In the studio corner, Ricco points to the canvases he is planning to show in New York. I remember having seen his color photographs of found-object studio set-ups at a now-defunct Manhattan gallery several years ago, and his newer, more abstract photos at Savery Gallery last year. An admirer of the photographer Irving Penn (with whom he worked as an assistant on an assignment at the Metropolitan Museum of Art’s Costume Institute many years ago), in his newest photos Ricco emulates that master’s portraits-of-objects approach in close-ups of old glass bottles, antique toys and voluptuous peonies, reveling in the light playing upon their surfaces and oozing through a milky, glass-sheet background.
Then there are Ricco’s paintings, which appear to constitute a completely separate body of work, even if, to their maker, they share a common spirit and, subtly, a central theme with his photographs. As though anticipating my question about this point and his art-making motivations in general, Ricco begins to articulate his own version of that most dreaded personal testament, the artist’s statement. (He tends to speak in seemingly disconnected patches of thought; however, they do add up to multi-layered, multi-referenced arguments. A listener must pay attention and let them come together and find their coherent form.)
“Whether it’s in the photo set-ups or in a painting, I’m interested in the consciousness of sentient beings,” he says. “The subject of these images really isn’t the bottle or the flower or the animal you see but rather that primal moment of engagement with something, your awareness of it. How do you paint that?”
Somewhat hesitantly, daring to sound like an artist’s statement myself, I propose, “You’re interested in the phenomenological? That’s actually your subject?”
Replacing the canvas on the easel with another, Ricco utters something about the “dance of recognition” and then turns away to reveal “Deer 1” (2016, acrylic on canvas mounted on panel), a picture of an animal’s ghostly, transparent silhouette set against a forest background and, in the distance, a penetrating light glowing through sputtering, sometimes watery brushstrokes that conjure up a lush but forbidding lair. He declares, “Everything changes when someone sees something and reacts to it,” then switches the work on display again. On the easel now appears an image of an empty swimming pool at the edge of a forest, with a large tree looming over it like a mighty spirit. Ricco teases out its leafy fluff with shape-tugging strokes of black, burgundy and blue.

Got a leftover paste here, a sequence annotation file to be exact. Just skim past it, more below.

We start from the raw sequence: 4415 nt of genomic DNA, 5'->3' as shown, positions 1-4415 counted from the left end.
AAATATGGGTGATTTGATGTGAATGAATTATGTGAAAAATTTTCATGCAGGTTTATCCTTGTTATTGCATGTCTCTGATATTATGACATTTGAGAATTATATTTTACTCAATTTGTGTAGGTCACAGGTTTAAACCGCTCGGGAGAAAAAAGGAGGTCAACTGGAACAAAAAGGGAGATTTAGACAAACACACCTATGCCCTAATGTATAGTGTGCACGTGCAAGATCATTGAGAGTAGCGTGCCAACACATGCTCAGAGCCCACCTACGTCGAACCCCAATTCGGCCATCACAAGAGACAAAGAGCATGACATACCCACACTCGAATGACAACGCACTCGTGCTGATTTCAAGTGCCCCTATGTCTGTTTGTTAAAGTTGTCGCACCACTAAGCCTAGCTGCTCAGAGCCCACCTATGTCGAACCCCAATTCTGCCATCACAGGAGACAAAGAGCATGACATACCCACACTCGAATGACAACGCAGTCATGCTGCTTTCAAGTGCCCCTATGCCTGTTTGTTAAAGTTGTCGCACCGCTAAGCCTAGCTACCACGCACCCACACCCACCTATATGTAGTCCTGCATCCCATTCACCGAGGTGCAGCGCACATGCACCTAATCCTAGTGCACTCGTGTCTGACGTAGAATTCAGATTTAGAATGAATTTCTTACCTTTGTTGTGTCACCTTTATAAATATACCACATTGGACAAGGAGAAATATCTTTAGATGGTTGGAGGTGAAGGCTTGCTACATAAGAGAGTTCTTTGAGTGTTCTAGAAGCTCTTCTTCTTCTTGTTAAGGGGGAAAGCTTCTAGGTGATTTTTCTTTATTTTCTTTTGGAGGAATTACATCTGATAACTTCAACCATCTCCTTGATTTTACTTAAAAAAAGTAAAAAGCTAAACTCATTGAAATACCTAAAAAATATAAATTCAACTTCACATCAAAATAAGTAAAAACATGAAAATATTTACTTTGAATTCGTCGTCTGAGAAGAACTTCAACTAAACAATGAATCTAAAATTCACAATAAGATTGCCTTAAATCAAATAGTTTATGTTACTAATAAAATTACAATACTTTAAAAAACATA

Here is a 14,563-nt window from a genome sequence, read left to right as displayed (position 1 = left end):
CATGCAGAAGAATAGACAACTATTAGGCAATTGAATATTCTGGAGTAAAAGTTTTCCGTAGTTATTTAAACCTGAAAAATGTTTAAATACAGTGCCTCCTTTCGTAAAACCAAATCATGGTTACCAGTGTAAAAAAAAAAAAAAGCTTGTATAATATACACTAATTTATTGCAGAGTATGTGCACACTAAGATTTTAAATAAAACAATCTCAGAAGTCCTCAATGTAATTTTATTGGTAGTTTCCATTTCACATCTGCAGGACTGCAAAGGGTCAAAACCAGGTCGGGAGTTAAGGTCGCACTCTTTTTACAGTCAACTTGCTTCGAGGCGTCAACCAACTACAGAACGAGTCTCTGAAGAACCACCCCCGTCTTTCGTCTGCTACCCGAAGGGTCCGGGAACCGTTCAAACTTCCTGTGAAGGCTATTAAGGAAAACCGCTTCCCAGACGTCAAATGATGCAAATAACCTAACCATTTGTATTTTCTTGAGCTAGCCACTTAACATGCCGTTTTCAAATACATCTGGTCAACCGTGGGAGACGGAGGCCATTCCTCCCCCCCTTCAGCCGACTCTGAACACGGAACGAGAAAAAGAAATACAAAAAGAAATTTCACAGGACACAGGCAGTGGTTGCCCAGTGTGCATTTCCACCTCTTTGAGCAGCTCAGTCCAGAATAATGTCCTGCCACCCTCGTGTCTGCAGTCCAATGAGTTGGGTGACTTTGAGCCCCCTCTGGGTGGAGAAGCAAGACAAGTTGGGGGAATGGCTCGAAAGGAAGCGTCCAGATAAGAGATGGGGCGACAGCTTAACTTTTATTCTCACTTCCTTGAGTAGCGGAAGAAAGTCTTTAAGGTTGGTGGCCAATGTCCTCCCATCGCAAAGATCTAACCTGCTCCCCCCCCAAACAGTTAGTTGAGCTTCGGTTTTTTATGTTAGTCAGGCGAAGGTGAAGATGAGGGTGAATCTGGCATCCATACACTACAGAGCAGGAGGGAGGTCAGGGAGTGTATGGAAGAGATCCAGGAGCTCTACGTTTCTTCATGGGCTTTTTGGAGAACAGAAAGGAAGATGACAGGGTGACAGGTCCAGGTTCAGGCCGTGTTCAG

He recalls, “As a kid, I visited the zoo. I saw the big cats in their cages. Thinking about them there ⎯ it was almost as though their awareness became my awareness. The paintings I’m making are about the flash of that moment of ‘Aha!’”
As I’m digesting these reflections, Ricco refers to his long career as an art dealer (calling it “the hurricane of all that”) and speaks appreciatively of “all the talented artists whose ideas I’ve been exposed to and from whom I’ve learned.” He cites the black American self-taught artists Thornton Dial and William Hawkins with special praise, noting, “In their art they describe the excitement they feel about seeing things. As humble as their lives were, what I get from their art is their sense of wonder about what they were seeing in and thinking about the world.”
Ricco’s tone shifts, as though the thought of having studied so much art so close up for so many years is so daunting, it should cause weariness or fatigue. With a sigh he admits, “I almost quit yesterday, realizing that the deed had been done.”
At first stumped, then seizing upon my own aha! moment, I understand that he is referring to the history of painting itself ⎯ all of it, the whole, millennia-long shooting match, from the first scratches on cave walls to the Sistine Chapel and Jackson Pollock’s paint-flinging exuberances. Ricco does not sound so forlorn, after all, but we’re defintely moving into Samuel Beckett territory. (“I can’t go on. I’ll go on.”)